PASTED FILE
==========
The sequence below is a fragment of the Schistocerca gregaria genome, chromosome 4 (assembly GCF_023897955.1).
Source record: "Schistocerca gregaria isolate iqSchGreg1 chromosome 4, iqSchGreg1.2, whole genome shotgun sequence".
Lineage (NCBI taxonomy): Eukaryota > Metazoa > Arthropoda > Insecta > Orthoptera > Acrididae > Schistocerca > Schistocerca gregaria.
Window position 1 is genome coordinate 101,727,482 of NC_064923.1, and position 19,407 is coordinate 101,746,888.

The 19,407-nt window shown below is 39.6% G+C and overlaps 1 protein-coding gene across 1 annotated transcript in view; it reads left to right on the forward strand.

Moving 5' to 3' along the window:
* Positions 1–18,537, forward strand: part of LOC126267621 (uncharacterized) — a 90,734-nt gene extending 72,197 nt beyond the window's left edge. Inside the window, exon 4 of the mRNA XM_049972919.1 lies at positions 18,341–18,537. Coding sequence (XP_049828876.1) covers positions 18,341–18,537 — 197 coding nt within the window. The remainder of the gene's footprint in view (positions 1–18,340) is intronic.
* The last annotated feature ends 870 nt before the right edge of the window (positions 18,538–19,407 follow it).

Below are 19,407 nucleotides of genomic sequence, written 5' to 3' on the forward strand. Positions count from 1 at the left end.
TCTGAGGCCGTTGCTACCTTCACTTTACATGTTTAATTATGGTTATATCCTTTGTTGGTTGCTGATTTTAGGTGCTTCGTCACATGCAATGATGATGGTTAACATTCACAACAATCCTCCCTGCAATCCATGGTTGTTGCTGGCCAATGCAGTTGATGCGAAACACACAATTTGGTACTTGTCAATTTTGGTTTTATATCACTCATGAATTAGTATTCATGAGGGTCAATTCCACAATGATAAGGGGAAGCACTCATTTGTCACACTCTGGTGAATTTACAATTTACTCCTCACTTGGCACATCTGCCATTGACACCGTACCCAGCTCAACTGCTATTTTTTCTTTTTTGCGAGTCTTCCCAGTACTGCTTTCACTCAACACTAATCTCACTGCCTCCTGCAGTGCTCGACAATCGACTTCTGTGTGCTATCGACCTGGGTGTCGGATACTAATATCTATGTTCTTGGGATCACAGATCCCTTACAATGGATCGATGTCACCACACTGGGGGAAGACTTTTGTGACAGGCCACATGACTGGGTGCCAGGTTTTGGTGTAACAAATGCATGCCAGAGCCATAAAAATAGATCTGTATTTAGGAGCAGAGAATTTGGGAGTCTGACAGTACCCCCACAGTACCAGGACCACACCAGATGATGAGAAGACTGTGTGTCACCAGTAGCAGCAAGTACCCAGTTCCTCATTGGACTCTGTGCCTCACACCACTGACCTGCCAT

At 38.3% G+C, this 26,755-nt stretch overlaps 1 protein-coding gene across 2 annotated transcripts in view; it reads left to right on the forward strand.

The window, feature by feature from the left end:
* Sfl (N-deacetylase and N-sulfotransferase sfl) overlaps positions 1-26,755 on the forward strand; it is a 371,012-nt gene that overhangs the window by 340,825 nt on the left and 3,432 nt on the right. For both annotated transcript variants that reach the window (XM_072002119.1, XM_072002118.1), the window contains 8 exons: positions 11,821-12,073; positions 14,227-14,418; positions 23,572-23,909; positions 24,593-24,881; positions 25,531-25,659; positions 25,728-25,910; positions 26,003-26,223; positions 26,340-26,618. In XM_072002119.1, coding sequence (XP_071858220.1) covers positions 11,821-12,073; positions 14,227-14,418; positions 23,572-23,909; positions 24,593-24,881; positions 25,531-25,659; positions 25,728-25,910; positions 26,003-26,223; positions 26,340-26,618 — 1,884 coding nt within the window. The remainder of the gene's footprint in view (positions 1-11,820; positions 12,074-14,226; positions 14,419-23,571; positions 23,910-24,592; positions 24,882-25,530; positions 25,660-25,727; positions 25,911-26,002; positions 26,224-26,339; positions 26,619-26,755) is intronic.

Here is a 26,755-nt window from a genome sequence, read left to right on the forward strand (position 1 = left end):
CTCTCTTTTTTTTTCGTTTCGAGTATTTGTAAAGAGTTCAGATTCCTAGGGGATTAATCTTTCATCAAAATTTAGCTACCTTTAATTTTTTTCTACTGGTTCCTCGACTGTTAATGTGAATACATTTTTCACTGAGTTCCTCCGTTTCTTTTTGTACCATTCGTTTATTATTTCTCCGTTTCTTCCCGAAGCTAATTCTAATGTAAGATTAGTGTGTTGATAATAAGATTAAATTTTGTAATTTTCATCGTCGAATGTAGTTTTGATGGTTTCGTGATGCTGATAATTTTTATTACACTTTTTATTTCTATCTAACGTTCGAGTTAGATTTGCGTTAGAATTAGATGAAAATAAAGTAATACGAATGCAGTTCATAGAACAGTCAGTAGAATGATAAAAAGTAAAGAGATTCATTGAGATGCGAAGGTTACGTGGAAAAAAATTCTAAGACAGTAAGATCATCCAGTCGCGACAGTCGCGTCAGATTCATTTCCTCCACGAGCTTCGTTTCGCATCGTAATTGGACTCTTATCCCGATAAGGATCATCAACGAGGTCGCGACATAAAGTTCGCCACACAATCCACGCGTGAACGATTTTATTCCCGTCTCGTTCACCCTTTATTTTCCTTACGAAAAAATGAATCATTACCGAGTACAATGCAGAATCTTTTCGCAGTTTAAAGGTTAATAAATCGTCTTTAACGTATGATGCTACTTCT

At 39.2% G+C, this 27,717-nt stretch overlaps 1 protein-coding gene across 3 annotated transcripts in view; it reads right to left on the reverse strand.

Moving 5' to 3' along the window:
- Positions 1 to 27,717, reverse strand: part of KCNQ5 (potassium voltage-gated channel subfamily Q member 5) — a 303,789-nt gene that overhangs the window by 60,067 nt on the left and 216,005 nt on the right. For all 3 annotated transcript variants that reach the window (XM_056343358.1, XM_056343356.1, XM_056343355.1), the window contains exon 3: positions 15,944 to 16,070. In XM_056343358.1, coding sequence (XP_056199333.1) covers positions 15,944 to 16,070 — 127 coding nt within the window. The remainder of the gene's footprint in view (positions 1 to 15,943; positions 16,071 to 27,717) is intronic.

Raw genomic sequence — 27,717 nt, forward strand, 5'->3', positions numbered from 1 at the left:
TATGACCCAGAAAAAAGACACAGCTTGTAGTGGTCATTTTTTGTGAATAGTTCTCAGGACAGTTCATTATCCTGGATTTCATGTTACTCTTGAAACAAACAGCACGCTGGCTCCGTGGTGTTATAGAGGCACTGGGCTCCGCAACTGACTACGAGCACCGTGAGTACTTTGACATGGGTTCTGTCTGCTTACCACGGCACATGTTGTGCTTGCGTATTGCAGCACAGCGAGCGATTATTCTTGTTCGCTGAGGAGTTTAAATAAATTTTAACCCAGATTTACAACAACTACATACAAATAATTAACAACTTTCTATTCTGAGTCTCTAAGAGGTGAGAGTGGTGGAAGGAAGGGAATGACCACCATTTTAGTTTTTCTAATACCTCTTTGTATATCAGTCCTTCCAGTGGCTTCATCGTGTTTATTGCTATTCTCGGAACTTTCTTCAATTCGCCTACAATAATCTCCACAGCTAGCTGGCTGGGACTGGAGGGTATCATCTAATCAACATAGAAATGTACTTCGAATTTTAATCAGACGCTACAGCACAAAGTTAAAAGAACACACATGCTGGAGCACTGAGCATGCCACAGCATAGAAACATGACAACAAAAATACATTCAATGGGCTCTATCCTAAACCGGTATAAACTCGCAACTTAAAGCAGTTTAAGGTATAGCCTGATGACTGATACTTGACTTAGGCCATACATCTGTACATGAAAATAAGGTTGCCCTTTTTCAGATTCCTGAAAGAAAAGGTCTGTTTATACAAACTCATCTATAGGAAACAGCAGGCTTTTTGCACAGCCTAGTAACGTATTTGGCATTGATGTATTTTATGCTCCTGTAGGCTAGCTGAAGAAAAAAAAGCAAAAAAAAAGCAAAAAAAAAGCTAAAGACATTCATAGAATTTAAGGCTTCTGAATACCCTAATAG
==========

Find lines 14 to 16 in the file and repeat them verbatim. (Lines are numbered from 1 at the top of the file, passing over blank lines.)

Here is a 26,755-nt window from a genome sequence, read left to right on the forward strand (position 1 = left end):
CTCTCTTTTTTTTTCGTTTCGAGTATTTGTAAAGAGTTCAGATTCCTAGGGGATTAATCTTTCATCAAAATTTAGCTACCTTTAATTTTTTTCTACTGGTTCCTCGACTGTTAATGTGAATACATTTTTCACTGAGTTCCTCCGTTTCTTTTTGTACCATTCGTTTATTATTTCTCCGTTTCTTCCCGAAGCTAATTCTAATGTAAGATTAGTGTGTTGATAATAAGATTAAATTTTGTAATTTTCATCGTCGAATGTAGTTTTGATGGTTTCGTGATGCTGATAATTTTTATTACACTTTTTATTTCTATCTAACGTTCGAGTTAGATTTGCGTTAGAATTAGATGAAAATAAAGTAATACGAATGCAGTTCATAGAACAGTCAGTAGAATGATAAAAAGTAAAGAGATTCATTGAGATGCGAAGGTTACGTGGAAAAAAATTCTAAGACAGTAAGATCATCCAGTCGCGACAGTCGCGTCAGATTCATTTCCTCCACGAGCTTCGTTTCGCATCGTAATTGGACTCTTATCCCGATAAGGATCATCAACGAGGTCGCGACATAAAGTTCGCCACACAATCCACGCGTGAACGATTTTATTCCCGTCTCGTTCACCCTTTATTTTCCTTACGAAAAAATGAATCATTACCGAGTACAATGCAGAATCTTTTCGCAGTTTAAAGGTTAATAAATCGTCTTTAACGTATGATGCTACTTCT

At 39.2% G+C, this 27,717-nt stretch overlaps 1 protein-coding gene across 3 annotated transcripts in view; it reads right to left on the reverse strand.